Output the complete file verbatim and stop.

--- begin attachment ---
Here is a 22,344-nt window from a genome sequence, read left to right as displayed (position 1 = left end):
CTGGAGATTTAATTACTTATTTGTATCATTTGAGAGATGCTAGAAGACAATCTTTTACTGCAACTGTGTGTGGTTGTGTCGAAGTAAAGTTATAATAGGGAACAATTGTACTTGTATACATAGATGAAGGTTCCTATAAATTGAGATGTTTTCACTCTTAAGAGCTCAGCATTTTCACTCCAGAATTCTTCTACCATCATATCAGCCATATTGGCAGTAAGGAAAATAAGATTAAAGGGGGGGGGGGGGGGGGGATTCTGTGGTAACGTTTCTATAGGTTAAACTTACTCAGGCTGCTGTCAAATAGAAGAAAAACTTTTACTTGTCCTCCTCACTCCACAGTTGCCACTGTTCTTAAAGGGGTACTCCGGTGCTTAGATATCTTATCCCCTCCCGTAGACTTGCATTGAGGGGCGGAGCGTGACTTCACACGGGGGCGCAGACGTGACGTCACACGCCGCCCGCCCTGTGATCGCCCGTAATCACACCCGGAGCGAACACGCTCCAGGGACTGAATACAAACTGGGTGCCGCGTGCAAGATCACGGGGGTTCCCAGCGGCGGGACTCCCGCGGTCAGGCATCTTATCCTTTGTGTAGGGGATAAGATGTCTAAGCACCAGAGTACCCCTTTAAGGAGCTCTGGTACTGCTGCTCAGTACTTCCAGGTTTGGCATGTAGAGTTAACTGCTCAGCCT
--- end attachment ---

Here is a 22,344-nt window from a genome sequence, read left to right as displayed (position 1 = left end):
CTGGAGATTTAATTACTTATTTGTATCATTTGAGAGATGCTAGAAGACAATCTTTTACTGCAACTGTGTGTGGTTGTGTCGAAGTAAAGTTATAATAGGGAACAATTGTACTTGTATACATAGATGAAGGTTCCTATAAATTGAGATGTTTTCACTCTTAAGAGCTCAGCATTTTCACTCCAGAATTCTTCTACCATCATATCAGCCATATTGGCAGTAAGGAAAATAAGATTAAAGGGGGGGGGGGGGGGGGGATTCTGTGGTAACGTTTCTATAGGTTAAACTTACTCAGGCTGCTGTCAAATAGAAGAAAAACTTTTACTTGTCCTCCTCACTCCACAGTTGCCACTGTTCTTAAAGGGGTACTCCGGTGCTTAGATATCTTATCCCCTCCCGTAGACTTGCATTGAGGGGCGGAGCGTGACTTCACACGGGGGCGCAGACGTGACGTCACACGCCGCCCGCCCTGTGATCGCCCGTAATCACACCCGGAGCGAACACGCTCCAGGGACTGAATACAAACTGGGTGCCGCGTGCAAGATCACGGGGGTTCCCAGCGGCGGGACTCCCGCGGTCAGGCATCTTATCCTTTGTGTAGGGGATAAGATGTCTAAGCACCAGAGTACCCCTTTAAGGAGCTCTGGTACTGCTGCTCAGTACTTCCAGGTTTGGCATGTAGAGTTAACTGCTCAGCCT